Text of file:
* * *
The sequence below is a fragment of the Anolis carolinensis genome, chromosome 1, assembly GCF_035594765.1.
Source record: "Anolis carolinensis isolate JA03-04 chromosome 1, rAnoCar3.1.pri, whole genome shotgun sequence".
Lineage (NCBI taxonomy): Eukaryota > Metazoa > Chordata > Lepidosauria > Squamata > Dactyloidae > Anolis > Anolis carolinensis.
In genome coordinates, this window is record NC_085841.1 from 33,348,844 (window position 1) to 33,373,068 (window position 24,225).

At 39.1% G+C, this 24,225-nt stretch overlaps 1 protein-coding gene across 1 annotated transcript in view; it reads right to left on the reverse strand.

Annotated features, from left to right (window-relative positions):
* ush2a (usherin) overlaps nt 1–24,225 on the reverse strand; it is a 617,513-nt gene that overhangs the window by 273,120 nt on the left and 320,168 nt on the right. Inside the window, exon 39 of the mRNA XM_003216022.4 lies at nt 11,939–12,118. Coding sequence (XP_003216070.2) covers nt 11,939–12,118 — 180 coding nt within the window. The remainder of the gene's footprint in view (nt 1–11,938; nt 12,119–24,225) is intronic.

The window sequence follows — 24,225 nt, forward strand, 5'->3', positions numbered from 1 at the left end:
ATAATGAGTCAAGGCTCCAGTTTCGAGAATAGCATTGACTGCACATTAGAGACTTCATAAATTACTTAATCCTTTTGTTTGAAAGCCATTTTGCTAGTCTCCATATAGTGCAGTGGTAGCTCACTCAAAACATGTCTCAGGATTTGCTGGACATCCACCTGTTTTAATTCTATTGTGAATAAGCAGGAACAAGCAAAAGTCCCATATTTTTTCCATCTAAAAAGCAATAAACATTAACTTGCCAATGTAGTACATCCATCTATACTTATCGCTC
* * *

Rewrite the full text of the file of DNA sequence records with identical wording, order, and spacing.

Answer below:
The sequence below is a fragment of the Anolis carolinensis genome, chromosome 1, assembly GCF_035594765.1.
Source record: "Anolis carolinensis isolate JA03-04 chromosome 1, rAnoCar3.1.pri, whole genome shotgun sequence".
Lineage (NCBI taxonomy): Eukaryota > Metazoa > Chordata > Lepidosauria > Squamata > Dactyloidae > Anolis > Anolis carolinensis.
In genome coordinates, this window is record NC_085841.1 from 33,348,844 (window position 1) to 33,373,068 (window position 24,225).

At 39.1% G+C, this 24,225-nt stretch overlaps 1 protein-coding gene across 1 annotated transcript in view; it reads right to left on the reverse strand.

Annotated features, from left to right (window-relative positions):
* ush2a (usherin) overlaps nt 1–24,225 on the reverse strand; it is a 617,513-nt gene that overhangs the window by 273,120 nt on the left and 320,168 nt on the right. Inside the window, exon 39 of the mRNA XM_003216022.4 lies at nt 11,939–12,118. Coding sequence (XP_003216070.2) covers nt 11,939–12,118 — 180 coding nt within the window. The remainder of the gene's footprint in view (nt 1–11,938; nt 12,119–24,225) is intronic.

The window sequence follows — 24,225 nt, forward strand, 5'->3', positions numbered from 1 at the left end:
ATAATGAGTCAAGGCTCCAGTTTCGAGAATAGCATTGACTGCACATTAGAGACTTCATAAATTACTTAATCCTTTTGTTTGAAAGCCATTTTGCTAGTCTCCATATAGTGCAGTGGTAGCTCACTCAAAACATGTCTCAGGATTTGCTGGACATCCACCTGTTTTAATTCTATTGTGAATAAGCAGGAACAAGCAAAAGTCCCATATTTTTTCCATCTAAAAAGCAATAAACATTAACTTGCCAATGTAGTACATCCATCTATACTTATCGCTC